welcome the new elects as they get settled into their respective offices across our great state. We are thankful for those who have served county govern- ment, and we wish you all the very best in either retirement or your next endeavors. As you already know, serving the public in a county elected office is a critical role of local and state govern- ment. A lot of times, it is a thankless job. We thank you for your service to your counties and to the Natural State. Many newly elected officials were introduced to the Association


of Arkansas Counties (AAC) during our newly elected seminars. Te AAC made some changes to this year’s biennial newly elected seminars in December. I want to thank leadership and seasoned officials in every one of our member associations and AAC staff for hosting and executing top-notch training for our newly elected officials. We often refer to taking office for the first time as “drinking from a fire hose.” Tis year AAC struc- tured these seminars to be more personal and focused in each office instead of tackling all the new officials’ training in one day with several breakout sessions. During a two-week span, several member groups spent at least one day training; some put in two days here at AAC. All groups listened on their first mornings to presentations about the AAC on topics ranging from AAC structure and policy, to communications and the Freedom of Information Act and from risk management to retirement. In the afternoons and ensuing days, member group seminars be- came more office specific as staff and leadership dug deeper into the details of each office. We certainly hope we gave those newly elected officials who attended a good start at understanding their offices’ roles in the courthouse. But there is no equivalent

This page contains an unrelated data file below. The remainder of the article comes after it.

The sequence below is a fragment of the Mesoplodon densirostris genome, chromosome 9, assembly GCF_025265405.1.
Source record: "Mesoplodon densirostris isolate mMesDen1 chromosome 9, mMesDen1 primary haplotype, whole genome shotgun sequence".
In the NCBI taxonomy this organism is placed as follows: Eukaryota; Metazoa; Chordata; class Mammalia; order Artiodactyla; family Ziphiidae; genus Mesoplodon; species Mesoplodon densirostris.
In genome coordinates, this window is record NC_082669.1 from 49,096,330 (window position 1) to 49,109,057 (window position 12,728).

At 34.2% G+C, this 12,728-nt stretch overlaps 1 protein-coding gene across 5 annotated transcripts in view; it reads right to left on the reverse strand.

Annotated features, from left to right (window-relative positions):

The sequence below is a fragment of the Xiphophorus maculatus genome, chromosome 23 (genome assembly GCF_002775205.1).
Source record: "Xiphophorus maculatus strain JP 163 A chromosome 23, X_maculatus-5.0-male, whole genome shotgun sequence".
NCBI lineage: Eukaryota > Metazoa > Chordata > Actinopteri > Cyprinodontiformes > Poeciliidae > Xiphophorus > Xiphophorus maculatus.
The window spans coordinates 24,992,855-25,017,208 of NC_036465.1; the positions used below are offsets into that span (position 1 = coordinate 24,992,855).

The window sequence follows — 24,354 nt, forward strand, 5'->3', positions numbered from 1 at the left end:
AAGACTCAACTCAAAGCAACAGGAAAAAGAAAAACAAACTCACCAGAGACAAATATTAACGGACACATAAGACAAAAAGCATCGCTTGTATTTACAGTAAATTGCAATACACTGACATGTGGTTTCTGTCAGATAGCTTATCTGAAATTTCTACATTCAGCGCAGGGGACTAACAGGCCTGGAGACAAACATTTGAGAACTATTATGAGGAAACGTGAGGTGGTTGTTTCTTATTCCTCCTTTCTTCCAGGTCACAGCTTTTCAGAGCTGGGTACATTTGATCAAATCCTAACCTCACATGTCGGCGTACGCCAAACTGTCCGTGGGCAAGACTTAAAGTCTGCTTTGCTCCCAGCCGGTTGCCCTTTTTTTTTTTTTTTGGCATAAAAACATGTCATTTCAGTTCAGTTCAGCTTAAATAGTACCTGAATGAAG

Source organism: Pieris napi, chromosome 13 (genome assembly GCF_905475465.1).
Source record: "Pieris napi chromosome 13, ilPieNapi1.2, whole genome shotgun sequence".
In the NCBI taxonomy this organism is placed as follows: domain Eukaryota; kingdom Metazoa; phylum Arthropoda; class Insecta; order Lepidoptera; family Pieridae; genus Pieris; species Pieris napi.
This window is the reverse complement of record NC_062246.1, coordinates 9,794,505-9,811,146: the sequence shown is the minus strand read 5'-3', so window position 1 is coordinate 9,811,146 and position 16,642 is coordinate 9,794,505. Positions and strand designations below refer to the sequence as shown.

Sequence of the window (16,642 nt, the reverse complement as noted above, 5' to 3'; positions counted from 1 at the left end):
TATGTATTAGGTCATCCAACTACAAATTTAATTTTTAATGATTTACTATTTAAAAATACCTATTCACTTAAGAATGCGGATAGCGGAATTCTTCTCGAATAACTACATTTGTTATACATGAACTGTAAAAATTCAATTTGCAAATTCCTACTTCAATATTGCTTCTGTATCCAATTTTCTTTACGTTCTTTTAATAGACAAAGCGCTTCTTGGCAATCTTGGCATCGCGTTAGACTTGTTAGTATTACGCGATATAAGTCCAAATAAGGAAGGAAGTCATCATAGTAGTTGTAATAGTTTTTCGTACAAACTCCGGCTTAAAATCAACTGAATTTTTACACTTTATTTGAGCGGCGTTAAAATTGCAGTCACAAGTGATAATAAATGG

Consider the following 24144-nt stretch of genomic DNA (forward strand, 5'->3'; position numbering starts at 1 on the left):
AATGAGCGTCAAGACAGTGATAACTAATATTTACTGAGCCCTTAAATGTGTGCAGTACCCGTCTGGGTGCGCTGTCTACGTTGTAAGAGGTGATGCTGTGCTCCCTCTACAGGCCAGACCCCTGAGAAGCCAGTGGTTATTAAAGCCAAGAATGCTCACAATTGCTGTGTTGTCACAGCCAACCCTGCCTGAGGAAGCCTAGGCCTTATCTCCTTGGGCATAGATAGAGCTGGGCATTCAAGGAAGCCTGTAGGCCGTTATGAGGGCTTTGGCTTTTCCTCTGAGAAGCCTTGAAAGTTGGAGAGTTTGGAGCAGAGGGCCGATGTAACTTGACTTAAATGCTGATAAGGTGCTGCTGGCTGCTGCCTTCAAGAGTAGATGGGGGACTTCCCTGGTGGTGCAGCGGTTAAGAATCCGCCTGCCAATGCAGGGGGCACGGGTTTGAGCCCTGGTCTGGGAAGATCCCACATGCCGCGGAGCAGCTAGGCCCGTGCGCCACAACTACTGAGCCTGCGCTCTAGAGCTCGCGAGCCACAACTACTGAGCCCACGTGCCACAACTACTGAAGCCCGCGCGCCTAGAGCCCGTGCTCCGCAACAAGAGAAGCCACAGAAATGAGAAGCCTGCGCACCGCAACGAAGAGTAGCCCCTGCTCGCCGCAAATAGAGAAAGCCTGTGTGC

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Welcome to newly elected officials

ith another term for county officials, a new year and another general session underway, it is timely to reflect and say “thank you and goodbye” to our former county officials and to

like actually serving in the office day to day. Terefore, associations will continue their educational efforts by offering continuing education seminars throughout the year. After all, AAC is here to continue to serve for the betterment of county govern- ment. As you can imagine, new of- ficials will have many more questions once they get their feet wet and work in the office for a couple months. Besides continuing education,

President’s Perspective

AAC assists county officials in a mul- titude of ways. As board president, I have enjoyed a unique perspec- tive of the impact of that assistance. AAC liaisons work closely with each association constantly vetting proposed legislation, educating officials on trends and changes in the law, and helping serve as a conduit with the state Legislature. If you are a newly elected county official and were not able to attend the seminars, I encourage you to contact AAC. Te support and guidance the staff can provide will be significant in your new role. I wish you all the very best in public service. 75 counties. One voice.

Judy Beth Hutcherson

Judy Beth Hutcherson Clark County Treasurer / AAC Board President AAC board presents

retiring member with Diamond service award

At their December 2016, meeting, the Asso- ciation of Arkansas Counties’ board of directors presented its Diamond Award to Andrea Billing- sley for her service to Little River County and to the board. Billingsley retired from her position as Little River County circuit clerk at the end of 2016. AAC created the Diamond Award last year to honor those with outstanding service to Arkansas counties. Pictured here are AAC Board President and Clark County Treasurer Judy Beth Hutcherson and Billingsley.


Judy Beth Hutcherson AAC Board President; Clark County Treasurer

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